NEW YORK – Boeing Co. said on Tuesday it delivered an industry-record 763 jetliners in 2017, likely beating European rival Airbus SE to retain the title of world’s biggest plane maker.
Boeing also booked 912 net new aircraft orders worth $134.8 billion at list prices last year, compared with 668 worth about $94 billion in 2016.
Airbus was on track last month to rack up more than 1,000 gross new orders for the year, excluding cancellations, compared with the 1,053 gross orders Boeing announced on Tuesday.
The tallies confer more than just bragging rights; they show the companies’ ability to run factories smoothly, make sales and generate profit.
Boeing shares were up 2.9 percent at $319.16 on Tuesday afternoon. The stock has nearly doubled in the past year.
Industry sources say Airbus, which will report 2017 orders and deliveries on Jan. 15, met its target of delivering more than 700 jetliners, despite problems with Pratt & Whitney Geared Turbofan engines.
Airbus’ total is still unlikely to match Boeing’s. The European firm cut its forecast from more than 720 jets in October due to delays in engine deliveries.
Boeing’s orders and deliveries confirmed the plane maker’s ability to hit rising production rates. This could mean an additional “$350 million in revenues versus our forecast,” said Sheila Kahyaoglu, analyst at Jefferies.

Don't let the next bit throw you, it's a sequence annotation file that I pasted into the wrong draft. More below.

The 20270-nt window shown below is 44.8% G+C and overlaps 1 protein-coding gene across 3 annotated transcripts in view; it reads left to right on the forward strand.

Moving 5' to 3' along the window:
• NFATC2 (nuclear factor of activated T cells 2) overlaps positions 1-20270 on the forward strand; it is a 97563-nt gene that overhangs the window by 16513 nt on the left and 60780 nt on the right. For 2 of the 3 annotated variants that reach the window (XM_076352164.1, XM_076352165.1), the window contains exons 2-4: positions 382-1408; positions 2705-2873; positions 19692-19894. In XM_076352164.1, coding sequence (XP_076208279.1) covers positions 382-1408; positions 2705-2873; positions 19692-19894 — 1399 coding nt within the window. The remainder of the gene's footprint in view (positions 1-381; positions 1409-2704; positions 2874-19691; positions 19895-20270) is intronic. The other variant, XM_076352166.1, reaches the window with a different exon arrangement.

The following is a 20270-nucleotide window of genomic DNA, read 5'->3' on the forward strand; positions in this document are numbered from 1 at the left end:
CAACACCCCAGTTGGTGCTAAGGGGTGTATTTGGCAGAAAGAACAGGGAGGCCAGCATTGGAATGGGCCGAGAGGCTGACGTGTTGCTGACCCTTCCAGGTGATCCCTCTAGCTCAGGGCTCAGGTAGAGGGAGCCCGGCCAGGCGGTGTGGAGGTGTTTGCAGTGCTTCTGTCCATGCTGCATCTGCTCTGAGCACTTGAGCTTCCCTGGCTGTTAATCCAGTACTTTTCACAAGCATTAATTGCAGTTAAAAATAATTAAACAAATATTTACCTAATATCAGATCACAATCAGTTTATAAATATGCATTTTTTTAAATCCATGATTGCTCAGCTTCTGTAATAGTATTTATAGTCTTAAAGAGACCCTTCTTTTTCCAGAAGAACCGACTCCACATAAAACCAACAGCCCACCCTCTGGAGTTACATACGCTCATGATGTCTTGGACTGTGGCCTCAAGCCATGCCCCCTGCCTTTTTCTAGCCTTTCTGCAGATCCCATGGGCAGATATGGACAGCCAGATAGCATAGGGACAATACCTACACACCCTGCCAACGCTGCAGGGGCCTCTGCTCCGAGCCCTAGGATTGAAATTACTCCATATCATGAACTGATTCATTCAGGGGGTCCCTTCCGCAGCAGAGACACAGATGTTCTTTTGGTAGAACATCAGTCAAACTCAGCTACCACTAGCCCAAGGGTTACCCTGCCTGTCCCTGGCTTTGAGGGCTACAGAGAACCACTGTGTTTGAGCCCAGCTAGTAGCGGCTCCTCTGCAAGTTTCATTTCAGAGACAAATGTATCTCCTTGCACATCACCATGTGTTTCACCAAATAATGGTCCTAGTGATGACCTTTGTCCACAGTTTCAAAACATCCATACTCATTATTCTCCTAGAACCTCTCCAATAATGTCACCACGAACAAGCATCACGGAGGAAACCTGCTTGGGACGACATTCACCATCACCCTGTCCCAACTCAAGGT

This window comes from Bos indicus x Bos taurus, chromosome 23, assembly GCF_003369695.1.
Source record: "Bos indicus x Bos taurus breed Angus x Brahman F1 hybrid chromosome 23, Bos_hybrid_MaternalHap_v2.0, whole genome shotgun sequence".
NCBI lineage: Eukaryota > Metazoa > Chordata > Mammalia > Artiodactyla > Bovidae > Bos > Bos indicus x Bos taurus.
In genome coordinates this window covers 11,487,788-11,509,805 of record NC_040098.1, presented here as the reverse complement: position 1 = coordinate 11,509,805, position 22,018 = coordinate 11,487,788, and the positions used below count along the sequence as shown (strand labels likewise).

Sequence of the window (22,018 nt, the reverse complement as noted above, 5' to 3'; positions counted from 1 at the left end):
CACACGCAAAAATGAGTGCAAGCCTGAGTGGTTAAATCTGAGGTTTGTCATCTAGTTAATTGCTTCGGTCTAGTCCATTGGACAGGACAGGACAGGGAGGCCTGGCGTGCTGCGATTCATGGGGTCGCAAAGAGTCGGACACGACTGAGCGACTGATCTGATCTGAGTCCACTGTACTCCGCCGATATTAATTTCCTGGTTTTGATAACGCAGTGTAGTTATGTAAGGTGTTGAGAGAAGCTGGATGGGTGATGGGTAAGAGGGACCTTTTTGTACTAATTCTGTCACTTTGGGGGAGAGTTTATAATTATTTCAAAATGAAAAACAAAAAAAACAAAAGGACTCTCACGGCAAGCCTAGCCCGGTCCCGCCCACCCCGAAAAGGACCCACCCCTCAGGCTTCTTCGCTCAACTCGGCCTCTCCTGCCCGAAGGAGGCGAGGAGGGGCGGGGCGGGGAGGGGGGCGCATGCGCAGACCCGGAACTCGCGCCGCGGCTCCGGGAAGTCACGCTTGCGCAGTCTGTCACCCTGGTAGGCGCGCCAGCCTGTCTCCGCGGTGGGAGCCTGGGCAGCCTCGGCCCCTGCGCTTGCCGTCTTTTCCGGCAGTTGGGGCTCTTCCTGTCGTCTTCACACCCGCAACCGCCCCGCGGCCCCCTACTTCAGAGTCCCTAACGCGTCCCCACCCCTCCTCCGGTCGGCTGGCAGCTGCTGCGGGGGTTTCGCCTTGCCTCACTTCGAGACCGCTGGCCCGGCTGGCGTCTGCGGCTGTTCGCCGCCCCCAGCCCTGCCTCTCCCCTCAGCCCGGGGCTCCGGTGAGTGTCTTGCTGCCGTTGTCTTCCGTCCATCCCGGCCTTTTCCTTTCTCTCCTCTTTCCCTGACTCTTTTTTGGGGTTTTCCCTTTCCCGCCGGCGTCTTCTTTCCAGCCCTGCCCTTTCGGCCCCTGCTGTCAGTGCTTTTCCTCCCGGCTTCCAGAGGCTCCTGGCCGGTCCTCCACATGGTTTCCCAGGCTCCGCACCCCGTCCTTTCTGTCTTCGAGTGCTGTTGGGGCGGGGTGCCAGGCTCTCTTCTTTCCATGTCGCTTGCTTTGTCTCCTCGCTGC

Boeing also said airlines likely will need more aircraft in 2018, keeping production rates rising.
The company expects airlines to boost passenger capacity by 5.5 percent to 6 percent this year, Randy Tinseth, Boeing vice president of marketing, said on a conference call.
With airlines already flying very full airplanes, more aircraft will be needed. “We’re expecting growth to be driven by new deliveries, not by more capability out of the existing fleet,” he said.
Price targets for Boeing’s stock are rising. The median is now $310 a share, up from $293.50 in October. Some targets are as high as $380. Still, 12 analysts rate it a “hold” compared with 13 with “buy” or “strong buy” ratings, according to Thomson Reuters data.
Meanwhile, air cargo traffic is rising, but a sustained gain could arrive too late to rescue Boeing’s 747 aircraft.
Boeing has 12 backlogged orders for 747s, about two years’ production. Tinseth said air cargo companies are interested.
“The question is when will they be in a position to buy,” he said. “They want to make sure that (demand is) sustained.”
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